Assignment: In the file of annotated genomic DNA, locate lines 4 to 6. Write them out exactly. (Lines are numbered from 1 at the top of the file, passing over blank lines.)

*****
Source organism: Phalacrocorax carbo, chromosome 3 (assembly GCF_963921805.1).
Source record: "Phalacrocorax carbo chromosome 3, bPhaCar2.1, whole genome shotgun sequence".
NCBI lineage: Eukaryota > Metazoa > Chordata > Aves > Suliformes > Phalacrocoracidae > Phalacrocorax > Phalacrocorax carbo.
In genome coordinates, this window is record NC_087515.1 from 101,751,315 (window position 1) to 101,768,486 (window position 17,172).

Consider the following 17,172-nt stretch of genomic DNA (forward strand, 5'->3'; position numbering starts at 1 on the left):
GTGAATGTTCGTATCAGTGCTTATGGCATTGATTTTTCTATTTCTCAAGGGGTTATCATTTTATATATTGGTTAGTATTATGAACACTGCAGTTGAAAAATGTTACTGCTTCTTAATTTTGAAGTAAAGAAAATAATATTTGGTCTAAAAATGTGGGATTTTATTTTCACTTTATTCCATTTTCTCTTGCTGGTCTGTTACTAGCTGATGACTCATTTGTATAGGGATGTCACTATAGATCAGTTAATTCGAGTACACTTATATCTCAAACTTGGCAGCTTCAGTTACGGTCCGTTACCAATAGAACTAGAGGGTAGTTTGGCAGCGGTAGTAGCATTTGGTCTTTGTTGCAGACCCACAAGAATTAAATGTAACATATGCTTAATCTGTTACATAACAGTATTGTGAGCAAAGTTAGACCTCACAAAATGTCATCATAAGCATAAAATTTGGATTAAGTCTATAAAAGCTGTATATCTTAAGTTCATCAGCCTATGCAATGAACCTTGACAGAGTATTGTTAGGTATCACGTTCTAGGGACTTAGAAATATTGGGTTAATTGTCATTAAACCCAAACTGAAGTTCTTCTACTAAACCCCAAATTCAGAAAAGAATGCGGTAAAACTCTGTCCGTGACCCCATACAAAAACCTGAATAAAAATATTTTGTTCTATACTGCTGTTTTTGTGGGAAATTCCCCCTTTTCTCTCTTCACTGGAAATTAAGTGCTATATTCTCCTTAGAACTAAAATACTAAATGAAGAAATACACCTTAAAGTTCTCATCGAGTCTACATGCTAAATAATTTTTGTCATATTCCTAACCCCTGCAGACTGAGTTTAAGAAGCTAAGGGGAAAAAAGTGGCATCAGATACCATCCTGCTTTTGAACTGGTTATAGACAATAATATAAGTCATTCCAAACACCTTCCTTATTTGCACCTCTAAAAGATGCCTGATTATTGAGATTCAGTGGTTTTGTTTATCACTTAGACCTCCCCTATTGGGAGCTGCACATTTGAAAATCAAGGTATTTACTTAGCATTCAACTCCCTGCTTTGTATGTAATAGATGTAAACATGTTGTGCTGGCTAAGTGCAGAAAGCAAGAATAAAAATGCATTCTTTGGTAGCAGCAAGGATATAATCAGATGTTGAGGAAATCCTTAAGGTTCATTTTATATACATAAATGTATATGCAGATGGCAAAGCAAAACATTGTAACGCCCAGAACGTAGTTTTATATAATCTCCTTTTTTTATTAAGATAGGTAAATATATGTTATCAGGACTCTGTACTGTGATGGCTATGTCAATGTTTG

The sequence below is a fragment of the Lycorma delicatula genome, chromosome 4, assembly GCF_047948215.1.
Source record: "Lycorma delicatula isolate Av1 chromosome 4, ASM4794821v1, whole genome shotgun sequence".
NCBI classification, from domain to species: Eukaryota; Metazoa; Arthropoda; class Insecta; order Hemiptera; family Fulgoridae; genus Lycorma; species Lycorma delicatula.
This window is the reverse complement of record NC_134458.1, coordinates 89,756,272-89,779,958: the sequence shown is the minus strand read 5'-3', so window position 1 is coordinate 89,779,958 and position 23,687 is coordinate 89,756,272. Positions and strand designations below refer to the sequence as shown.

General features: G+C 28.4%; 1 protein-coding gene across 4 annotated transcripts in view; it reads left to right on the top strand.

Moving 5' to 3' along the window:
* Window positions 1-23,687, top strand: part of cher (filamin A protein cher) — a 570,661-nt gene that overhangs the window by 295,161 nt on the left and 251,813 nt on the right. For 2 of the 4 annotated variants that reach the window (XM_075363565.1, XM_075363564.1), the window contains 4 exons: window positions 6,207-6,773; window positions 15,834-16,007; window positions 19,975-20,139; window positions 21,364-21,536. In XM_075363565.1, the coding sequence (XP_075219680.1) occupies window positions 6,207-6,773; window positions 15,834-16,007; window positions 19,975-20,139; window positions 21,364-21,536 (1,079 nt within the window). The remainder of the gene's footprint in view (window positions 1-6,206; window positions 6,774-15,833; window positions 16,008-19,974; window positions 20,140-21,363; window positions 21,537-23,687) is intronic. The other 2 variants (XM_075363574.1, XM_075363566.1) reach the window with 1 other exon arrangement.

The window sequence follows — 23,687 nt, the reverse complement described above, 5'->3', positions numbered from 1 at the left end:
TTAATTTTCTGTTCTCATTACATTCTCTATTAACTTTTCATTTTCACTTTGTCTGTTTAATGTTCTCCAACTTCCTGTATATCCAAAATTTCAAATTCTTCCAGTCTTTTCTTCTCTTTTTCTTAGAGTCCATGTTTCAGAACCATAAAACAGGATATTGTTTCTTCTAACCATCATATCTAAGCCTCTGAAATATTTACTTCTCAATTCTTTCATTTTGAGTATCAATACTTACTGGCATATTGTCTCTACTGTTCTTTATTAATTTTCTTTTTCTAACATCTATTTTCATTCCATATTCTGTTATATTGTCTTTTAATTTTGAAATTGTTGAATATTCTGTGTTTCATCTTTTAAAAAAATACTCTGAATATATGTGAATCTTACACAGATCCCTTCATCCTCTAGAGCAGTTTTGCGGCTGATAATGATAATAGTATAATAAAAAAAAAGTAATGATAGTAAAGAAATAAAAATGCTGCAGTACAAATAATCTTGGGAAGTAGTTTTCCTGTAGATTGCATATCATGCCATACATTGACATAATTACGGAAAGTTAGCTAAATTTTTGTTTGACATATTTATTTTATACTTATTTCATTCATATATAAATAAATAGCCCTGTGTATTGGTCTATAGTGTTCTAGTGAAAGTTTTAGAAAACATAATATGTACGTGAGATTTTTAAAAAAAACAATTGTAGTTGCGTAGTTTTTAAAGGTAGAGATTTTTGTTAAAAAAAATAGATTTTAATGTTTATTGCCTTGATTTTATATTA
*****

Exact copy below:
In genome coordinates, this window is record NC_087515.1 from 101,751,315 (window position 1) to 101,768,486 (window position 17,172).

Consider the following 17,172-nt stretch of genomic DNA (forward strand, 5'->3'; position numbering starts at 1 on the left):
GTGAATGTTCGTATCAGTGCTTATGGCATTGATTTTTCTATTTCTCAAGGGGTTATCATTTTATATATTGGTTAGTATTATGAACACTGCAGTTGAAAAATGTTACTGCTTCTTAATTTTGAAGTAAAGAAAATAATATTTGGTCTAAAAATGTGGGATTTTATTTTCACTTTATTCCATTTTCTCTTGCTGGTCTGTTACTAGCTGATGACTCATTTGTATAGGGATGTCACTATAGATCAGTTAATTCGAGTACACTTATATCTCAAACTTGGCAGCTTCAGTTACGGTCCGTTACCAATAGAACTAGAGGGTAGTTTGGCAGCGGTAGTAGCATTTGGTCTTTGTTGCAGACCCACAAGAATTAAATGTAACATATGCTTAATCTGTTACATAACAGTATTGTGAGCAAAGTTAGACCTCACAAAATGTCATCATAAGCATAAAATTTGGATTAAGTCTATAAAAGCTGTATATCTTAAGTTCATCAGCCTATGCAATGAACCTTGACAGAGTATTGTTAGGTATCACGTTCTAGGGACTTAGAAATATTGGGTTAATTGTCATTAAACCCAAACTGAAGTTCTTCTACTAAACCCCAAATTCAGAAAAGAATGCGGTAAAACTCTGTCCGTGACCCCATACAAAAACCTGAATAAAAATATTTTGTTCTATACTGCTGTTTTTGTGGGAAATTCCCCCTTTTCTCTCTTCACTGGAAATTAAGTGCTATATTCTCCTTAGAACTAAAATACTAAATGAAGAAATACACCTTAAAGTTCTCATCGAGTCTACATGCTAAATAATTTTTGTCATATTCCTAACCCCTGCAGACTGAGTTTAAGAAGCTAAGGGGAAAAAAGTGGCATCAGATACCATCCTGCTTTTGAACTGGTTATAGACAATAATATAAGTCATTCCAAACACCTTCCTTATTTGCACCTCTAAAAGATGCCTGATTATTGAGATTCAGTGGTTTTGTTTATCACTTAGACCTCCCCTATTGGGAGCTGCACATTTGAAAATCAAGGTATTTACTTAGCATTCAACTCCCTGCTTTGTATGTAATAGATGTAAACATGTTGTGCTGGCTAAGTGCAGAAAGCAAGAATAAAAATGCATTCTTTGGTAGCAGCAAGGATATAATCAGATGTTGAGGAAATCCTTAAGGTTCATTTTATATACATAAATGTATATGCAGATGGCAAAGCAAAACATTGTAACGCCCAGAACGTAGTTTTATATAATCTCCTTTTTTTATTAAGATAGGTAAATATATGTTATCAGGACTCTGTACTGTGATGGCTATGTCAATGTTTG